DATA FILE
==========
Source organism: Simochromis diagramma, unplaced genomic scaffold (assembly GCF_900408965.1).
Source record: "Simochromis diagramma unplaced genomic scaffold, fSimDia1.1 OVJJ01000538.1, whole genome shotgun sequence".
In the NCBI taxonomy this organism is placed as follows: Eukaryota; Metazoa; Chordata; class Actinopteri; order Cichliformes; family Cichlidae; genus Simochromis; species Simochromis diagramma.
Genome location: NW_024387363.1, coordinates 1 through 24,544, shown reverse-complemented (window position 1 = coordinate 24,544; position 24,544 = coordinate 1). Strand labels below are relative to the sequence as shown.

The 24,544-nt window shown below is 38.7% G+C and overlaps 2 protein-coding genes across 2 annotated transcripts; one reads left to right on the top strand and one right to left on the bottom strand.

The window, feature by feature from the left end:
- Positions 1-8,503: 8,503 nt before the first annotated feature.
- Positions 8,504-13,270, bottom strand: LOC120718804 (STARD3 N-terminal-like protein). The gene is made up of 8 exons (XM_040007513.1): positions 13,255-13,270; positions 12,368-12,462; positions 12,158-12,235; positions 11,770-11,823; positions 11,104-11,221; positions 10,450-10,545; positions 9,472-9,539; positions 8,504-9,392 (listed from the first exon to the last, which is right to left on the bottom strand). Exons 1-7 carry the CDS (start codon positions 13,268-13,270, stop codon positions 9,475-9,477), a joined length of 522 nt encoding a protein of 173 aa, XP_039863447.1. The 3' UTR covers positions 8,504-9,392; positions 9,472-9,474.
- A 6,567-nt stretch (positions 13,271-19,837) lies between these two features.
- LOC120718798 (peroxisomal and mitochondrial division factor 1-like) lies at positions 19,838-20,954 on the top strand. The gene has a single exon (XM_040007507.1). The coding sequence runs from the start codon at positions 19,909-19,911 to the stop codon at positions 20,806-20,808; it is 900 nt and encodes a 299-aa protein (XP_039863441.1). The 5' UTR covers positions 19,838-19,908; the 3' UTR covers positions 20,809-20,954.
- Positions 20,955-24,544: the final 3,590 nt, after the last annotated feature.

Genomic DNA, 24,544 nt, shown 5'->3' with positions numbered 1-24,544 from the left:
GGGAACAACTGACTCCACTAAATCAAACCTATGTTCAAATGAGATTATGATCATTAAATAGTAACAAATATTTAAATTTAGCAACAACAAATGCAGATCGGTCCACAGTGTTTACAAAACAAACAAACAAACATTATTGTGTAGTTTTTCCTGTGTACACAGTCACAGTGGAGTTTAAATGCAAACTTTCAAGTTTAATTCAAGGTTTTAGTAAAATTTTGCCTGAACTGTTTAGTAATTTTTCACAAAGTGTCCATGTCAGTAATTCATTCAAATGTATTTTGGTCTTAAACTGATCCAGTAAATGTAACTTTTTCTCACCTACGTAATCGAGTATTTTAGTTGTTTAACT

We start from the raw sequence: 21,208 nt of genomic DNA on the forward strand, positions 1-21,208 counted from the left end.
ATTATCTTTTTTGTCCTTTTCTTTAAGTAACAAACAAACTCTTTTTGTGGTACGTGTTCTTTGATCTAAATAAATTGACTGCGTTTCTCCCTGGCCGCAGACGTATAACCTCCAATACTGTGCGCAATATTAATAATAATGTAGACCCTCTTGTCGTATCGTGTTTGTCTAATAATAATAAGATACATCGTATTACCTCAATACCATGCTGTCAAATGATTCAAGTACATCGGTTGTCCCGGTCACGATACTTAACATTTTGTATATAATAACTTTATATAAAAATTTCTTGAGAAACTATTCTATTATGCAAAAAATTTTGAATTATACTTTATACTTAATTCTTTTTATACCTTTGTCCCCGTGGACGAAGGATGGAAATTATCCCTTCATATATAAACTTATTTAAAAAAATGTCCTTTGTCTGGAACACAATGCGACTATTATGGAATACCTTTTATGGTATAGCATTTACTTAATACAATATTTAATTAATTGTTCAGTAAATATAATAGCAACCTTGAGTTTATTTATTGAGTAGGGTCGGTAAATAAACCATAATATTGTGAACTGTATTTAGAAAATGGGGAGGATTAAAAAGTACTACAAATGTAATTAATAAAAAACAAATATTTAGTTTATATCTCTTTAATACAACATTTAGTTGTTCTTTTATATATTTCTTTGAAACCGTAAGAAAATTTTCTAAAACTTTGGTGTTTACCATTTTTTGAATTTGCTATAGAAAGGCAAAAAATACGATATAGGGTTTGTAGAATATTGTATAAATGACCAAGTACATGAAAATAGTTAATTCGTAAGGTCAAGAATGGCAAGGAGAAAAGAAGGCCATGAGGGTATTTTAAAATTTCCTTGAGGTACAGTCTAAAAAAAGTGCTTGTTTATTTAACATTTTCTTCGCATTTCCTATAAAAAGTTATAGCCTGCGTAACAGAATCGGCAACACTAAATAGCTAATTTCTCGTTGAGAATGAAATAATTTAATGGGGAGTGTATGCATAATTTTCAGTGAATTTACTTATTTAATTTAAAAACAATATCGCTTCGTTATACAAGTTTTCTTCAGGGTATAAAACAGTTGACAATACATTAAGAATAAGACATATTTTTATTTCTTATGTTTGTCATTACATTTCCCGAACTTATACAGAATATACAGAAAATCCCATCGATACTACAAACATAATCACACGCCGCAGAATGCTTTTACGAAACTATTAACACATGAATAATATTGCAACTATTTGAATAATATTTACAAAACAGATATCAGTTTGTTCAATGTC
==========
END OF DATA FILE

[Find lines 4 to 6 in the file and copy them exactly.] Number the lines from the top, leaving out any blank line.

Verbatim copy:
Genome location: NW_024387363.1, coordinates 1 through 24,544, shown reverse-complemented (window position 1 = coordinate 24,544; position 24,544 = coordinate 1). Strand labels below are relative to the sequence as shown.

The 24,544-nt window shown below is 38.7% G+C and overlaps 2 protein-coding genes across 2 annotated transcripts; one reads left to right on the top strand and one right to left on the bottom strand.

The window, feature by feature from the left end: